July 2017 Recommended State Water Strategy 

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“We’re talking about the need to be nimble and adaptive, practical and proactive in our approach. We need to evaluate the future of water planning and its relevance to land use and economic planning so that it’s cohesive and resilient in the scheme of sustainability thinking for Utah’s population and our precious natural systems that includes Great Salt Lake.” 

        -Joanna Endter-Wada, USU and Advisory Team cohort.

With an eye on the projected doubling of Utah’s population by 2060 and how to reconcile this with managing the state’s water resources, in 2013 Governor Herbert initiated a 50-Year State Water Strategy. The strategy is supposed to “define priorities, inform water policy, and chart a path to maintaining and constructing needed infrastructure without breaking the bank or drying up our streams.”

Forty one of members of the Advisory Team, including FRIENDS of Great Salt Lake Executive Director Lynn DeFreitas, were tasked by the Governor to “(1) solicit and evaluate potential water management strategies; (2) frame various water management options and implications of those options for public feedback; and (3) based on broad input develop a set of recommended strategies and ideas to be considered a part of the 50-yr water plan.”

The Recommended State Water Strategy is the result of respectful and robust debate among team members working in small groups to identify the issues and recommendations that support the policy questions in the strategy.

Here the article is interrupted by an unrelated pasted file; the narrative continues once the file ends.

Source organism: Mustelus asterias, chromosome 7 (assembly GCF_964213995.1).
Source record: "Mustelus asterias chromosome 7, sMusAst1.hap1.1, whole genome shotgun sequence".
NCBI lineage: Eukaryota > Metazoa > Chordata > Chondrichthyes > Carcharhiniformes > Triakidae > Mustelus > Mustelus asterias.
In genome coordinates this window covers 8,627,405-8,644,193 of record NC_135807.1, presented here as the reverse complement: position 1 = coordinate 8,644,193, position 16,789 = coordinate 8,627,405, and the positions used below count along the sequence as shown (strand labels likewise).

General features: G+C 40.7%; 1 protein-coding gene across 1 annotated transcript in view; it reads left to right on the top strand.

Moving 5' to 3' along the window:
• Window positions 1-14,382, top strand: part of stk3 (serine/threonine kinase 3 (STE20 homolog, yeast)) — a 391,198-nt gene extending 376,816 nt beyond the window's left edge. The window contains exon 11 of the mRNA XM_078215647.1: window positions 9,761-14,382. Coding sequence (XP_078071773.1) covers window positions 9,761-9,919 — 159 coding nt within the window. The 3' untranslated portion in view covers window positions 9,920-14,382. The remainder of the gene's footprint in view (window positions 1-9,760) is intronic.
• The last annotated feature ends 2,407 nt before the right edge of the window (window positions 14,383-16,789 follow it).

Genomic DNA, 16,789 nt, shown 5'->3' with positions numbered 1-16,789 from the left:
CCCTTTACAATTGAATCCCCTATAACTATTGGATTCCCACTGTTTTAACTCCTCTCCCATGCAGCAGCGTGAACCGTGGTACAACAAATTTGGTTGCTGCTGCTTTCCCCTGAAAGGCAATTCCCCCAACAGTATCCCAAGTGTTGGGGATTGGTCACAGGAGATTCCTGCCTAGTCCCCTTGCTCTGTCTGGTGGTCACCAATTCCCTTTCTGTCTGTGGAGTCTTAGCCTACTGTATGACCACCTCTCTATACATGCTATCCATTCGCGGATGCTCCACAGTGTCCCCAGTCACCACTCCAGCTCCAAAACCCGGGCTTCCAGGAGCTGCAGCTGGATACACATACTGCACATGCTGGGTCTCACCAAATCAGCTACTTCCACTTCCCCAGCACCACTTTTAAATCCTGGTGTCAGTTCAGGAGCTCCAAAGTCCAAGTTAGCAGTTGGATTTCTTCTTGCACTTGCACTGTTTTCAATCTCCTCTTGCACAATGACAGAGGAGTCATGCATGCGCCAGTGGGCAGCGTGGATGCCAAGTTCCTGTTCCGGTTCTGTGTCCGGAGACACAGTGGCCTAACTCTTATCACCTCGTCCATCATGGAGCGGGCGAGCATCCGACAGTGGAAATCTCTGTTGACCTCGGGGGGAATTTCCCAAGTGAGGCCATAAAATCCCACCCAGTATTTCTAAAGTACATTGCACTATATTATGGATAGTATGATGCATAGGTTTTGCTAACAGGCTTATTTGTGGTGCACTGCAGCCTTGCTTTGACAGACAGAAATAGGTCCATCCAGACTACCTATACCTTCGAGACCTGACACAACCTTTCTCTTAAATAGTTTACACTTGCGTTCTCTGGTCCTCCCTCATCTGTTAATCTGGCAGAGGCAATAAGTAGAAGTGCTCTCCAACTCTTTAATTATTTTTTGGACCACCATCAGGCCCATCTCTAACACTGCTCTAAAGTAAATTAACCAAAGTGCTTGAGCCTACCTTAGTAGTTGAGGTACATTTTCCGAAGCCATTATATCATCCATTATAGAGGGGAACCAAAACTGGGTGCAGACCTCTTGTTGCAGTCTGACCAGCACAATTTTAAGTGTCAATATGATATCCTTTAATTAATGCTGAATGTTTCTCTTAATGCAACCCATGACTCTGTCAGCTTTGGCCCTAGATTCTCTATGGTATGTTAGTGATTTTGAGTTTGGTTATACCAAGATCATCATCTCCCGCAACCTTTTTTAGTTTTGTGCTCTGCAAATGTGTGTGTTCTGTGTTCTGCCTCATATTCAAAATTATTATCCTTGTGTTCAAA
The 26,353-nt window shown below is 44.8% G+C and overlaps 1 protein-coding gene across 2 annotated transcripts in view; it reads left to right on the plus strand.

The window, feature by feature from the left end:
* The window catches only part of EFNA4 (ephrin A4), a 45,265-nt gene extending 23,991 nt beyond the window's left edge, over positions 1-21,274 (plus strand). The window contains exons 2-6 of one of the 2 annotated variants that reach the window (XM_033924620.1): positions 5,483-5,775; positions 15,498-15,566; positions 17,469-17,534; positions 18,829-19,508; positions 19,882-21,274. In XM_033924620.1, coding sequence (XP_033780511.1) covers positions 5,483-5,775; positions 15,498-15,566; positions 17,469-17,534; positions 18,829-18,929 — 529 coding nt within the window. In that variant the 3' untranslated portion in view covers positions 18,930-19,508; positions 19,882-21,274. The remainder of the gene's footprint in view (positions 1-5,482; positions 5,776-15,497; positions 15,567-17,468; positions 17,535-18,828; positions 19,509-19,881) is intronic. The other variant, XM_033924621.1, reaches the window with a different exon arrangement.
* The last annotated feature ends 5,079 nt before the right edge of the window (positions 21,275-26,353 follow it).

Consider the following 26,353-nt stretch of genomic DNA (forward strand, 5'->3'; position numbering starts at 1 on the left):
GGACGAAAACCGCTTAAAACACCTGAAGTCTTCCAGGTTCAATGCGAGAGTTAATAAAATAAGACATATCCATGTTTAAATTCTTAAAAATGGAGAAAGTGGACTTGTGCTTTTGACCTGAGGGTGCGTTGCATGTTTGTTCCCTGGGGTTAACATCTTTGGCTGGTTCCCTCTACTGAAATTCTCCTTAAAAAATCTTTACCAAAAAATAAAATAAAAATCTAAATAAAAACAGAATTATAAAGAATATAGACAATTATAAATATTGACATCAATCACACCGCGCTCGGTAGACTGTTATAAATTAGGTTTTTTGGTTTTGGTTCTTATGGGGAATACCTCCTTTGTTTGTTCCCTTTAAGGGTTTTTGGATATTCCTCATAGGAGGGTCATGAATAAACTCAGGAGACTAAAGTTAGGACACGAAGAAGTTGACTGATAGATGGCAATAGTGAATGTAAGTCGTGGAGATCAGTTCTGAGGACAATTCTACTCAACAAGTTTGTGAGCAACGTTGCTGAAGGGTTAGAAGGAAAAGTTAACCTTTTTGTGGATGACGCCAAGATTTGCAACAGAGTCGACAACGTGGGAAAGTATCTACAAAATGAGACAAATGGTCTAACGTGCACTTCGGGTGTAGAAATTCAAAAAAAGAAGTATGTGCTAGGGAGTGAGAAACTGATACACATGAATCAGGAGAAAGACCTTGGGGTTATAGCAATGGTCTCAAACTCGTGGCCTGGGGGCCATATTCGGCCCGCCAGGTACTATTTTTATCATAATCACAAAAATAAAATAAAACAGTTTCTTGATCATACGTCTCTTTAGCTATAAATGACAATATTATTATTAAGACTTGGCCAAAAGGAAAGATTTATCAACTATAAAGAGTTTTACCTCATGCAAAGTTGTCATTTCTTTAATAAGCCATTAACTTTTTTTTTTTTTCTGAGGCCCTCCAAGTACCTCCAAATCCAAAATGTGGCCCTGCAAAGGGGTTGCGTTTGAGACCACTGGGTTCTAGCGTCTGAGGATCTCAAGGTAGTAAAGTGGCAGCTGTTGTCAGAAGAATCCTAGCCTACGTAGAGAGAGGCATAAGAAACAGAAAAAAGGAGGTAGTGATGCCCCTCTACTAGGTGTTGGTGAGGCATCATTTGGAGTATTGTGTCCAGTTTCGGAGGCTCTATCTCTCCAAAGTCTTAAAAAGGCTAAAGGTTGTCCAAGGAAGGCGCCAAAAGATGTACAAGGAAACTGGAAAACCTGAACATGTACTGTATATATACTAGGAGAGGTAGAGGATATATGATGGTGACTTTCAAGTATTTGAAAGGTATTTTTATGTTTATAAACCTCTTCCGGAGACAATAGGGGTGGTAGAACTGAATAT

The Recommended State Water Strategy focuses on 12 key policy questions and you can read the July 2017 Recommended State Water Strategy Here.

Photo: FRIENDS of Great Salt Lake Executive Director, Lynn de Freitas and the State Water Strategy Team after presenting the Strategy to Governor Herbert, July 2017. 

Past Stories



Why We Care

  • Several years ago I was enchanted by Alfred Lambourne’s romanticized paintings of the Great Salt Lake, so began my own quest to explore its islands and capture what I saw in quick, plein air, oil sketches.

    I made many day-trips to Black Rock and spent a significant amount of time camping on Stansbury and Antelope Islands, climbing their trails and swimming in their bays. My paintings became my diary as I observed the changing light and shadow on the rocks and water. The brine flies and gnats often hovered over my shoulder anxious to immortalize themselves in the sticky colorful oil paint.

    Kirk Henrichsen, Alfred Lambourne Prize Participant